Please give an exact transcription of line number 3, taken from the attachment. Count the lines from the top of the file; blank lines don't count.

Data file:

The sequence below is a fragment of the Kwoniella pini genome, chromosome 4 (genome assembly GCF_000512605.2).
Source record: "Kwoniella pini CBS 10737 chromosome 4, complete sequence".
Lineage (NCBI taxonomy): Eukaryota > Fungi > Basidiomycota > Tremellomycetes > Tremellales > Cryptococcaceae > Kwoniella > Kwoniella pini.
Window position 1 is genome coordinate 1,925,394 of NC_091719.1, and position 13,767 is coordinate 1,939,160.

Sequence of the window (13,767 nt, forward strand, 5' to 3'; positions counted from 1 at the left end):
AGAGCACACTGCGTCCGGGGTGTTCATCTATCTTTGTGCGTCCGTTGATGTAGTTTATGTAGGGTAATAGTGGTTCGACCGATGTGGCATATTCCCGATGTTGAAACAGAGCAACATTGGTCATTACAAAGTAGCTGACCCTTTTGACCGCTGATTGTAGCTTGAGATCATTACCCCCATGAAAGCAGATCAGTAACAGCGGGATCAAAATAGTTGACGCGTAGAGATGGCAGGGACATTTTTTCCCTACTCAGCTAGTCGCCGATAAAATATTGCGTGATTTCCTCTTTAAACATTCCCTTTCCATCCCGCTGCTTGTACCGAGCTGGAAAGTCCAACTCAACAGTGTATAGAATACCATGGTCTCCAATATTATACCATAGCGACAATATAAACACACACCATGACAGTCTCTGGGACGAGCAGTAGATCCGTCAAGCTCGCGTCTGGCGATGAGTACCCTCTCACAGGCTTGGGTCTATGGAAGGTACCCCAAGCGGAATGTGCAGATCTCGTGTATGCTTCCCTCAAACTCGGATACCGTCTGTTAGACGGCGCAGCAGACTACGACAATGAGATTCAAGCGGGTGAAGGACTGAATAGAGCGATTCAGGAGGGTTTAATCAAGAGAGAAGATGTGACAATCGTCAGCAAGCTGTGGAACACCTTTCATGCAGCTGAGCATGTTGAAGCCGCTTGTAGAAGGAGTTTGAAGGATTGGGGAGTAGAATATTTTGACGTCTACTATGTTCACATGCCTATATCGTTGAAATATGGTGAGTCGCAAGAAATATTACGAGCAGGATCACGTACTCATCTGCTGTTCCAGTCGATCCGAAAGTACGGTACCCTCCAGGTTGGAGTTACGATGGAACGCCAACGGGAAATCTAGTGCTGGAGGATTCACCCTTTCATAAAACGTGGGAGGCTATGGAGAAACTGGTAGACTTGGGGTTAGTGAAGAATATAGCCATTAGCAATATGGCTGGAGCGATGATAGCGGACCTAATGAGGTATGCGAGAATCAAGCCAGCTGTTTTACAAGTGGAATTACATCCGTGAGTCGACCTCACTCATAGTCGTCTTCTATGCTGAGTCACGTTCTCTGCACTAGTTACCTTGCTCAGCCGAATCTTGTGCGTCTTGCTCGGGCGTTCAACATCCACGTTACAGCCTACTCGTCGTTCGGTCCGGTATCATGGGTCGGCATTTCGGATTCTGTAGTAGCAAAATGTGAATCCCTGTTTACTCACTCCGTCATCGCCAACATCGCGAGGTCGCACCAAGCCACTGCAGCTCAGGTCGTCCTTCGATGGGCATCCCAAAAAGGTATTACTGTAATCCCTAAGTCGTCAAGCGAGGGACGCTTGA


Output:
Lineage (NCBI taxonomy): Eukaryota > Fungi > Basidiomycota > Tremellomycetes > Tremellales > Cryptococcaceae > Kwoniella > Kwoniella pini.